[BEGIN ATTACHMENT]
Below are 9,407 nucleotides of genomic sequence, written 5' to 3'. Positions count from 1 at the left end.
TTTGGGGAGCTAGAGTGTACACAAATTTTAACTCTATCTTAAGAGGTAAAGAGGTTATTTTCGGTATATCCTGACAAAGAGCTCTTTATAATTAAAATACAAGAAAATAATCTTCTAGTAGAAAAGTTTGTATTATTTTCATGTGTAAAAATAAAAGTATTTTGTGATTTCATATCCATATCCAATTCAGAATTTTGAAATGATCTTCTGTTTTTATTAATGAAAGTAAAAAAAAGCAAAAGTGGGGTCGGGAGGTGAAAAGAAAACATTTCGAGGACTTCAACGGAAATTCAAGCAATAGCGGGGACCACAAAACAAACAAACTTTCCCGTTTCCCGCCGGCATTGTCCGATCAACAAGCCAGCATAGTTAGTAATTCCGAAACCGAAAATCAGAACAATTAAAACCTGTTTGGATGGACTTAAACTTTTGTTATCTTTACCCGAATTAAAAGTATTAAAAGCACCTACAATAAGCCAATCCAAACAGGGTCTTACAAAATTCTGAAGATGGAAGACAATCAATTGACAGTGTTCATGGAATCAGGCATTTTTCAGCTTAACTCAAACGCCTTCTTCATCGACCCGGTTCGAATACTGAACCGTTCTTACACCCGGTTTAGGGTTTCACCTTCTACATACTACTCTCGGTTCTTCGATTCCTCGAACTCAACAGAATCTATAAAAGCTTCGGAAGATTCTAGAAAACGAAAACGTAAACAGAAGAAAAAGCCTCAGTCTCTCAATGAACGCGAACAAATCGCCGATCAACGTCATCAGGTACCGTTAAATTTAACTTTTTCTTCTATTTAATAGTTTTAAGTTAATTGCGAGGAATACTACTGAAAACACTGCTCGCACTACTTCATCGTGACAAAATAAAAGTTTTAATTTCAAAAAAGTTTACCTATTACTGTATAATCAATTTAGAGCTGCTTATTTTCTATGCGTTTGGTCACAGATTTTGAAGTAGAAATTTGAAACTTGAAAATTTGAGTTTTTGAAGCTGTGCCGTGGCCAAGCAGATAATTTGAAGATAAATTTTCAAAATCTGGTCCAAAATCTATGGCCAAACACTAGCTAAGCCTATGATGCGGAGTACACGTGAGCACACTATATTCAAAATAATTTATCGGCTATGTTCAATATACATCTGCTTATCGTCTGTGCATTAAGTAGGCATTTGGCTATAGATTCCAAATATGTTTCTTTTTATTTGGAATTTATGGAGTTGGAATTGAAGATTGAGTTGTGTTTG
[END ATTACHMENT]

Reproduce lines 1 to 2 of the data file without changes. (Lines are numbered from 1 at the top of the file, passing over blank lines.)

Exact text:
Below are 9,407 nucleotides of genomic sequence, written 5' to 3'. Positions count from 1 at the left end.
TTTGGGGAGCTAGAGTGTACACAAATTTTAACTCTATCTTAAGAGGTAAAGAGGTTATTTTCGGTATATCCTGACAAAGAGCTCTTTATAATTAAAATACAAGAAAATAATCTTCTAGTAGAAAAGTTTGTATTATTTTCATGTGTAAAAATAAAAGTATTTTGTGATTTCATATCCATATCCAATTCAGAATTTTGAAATGATCTTCTGTTTTTATTAATGAAAGTAAAAAAAAGCAAAAGTGGGGTCGGGAGGTGAAAAGAAAACATTTCGAGGACTTCAACGGAAATTCAAGCAATAGCGGGGACCACAAAACAAACAAACTTTCCCGTTTCCCGCCGGCATTGTCCGATCAACAAGCCAGCATAGTTAGTAATTCCGAAACCGAAAATCAGAACAATTAAAACCTGTTTGGATGGACTTAAACTTTTGTTATCTTTACCCGAATTAAAAGTATTAAAAGCACCTACAATAAGCCAATCCAAACAGGGTCTTACAAAATTCTGAAGATGGAAGACAATCAATTGACAGTGTTCATGGAATCAGGCATTTTTCAGCTTAACTCAAACGCCTTCTTCATCGACCCGGTTCGAATACTGAACCGTTCTTACACCCGGTTTAGGGTTTCACCTTCTACATACTACTCTCGGTTCTTCGATTCCTCGAACTCAACAGAATCTATAAAAGCTTCGGAAGATTCTAGAAAACGAAAACGTAAACAGAAGAAAAAGCCTCAGTCTCTCAATGAACGCGAACAAATCGCCGATCAACGTCATCAGGTACCGTTAAATTTAACTTTTTCTTCTATTTAATAGTTTTAAGTTAATTGCGAGGAATACTACTGAAAACACTGCTCGCACTACTTCATCGTGACAAAATAAAAGTTTTAATTTCAAAAAAGTTTACCTATTACTGTATAATCAATTTAGAGCTGCTTATTTTCTATGCGTTTGGTCACAGATTTTGAAGTAGAAATTTGAAACTTGAAAATTTGAGTTTTTGAAGCTGTGCCGTGGCCAAGCAGATAATTTGAAGATAAATTTTCAAAATCTGGTCCAAAATCTATGGCCAAACACTAGCTAAGCCTATGATGCGGAGTACACGTGAGCACACTATATTCAAAATAATTTATCGGCTATGTTCAATATACATCTGCTTATCGTCTGTGCATTAAGTAGGCATTTGGCTATAGATTCCAAATATGTTTCTTTTTATTTGGAATTTATGGAGTTGGAATTGAAGATTGAGTTGTGTTTG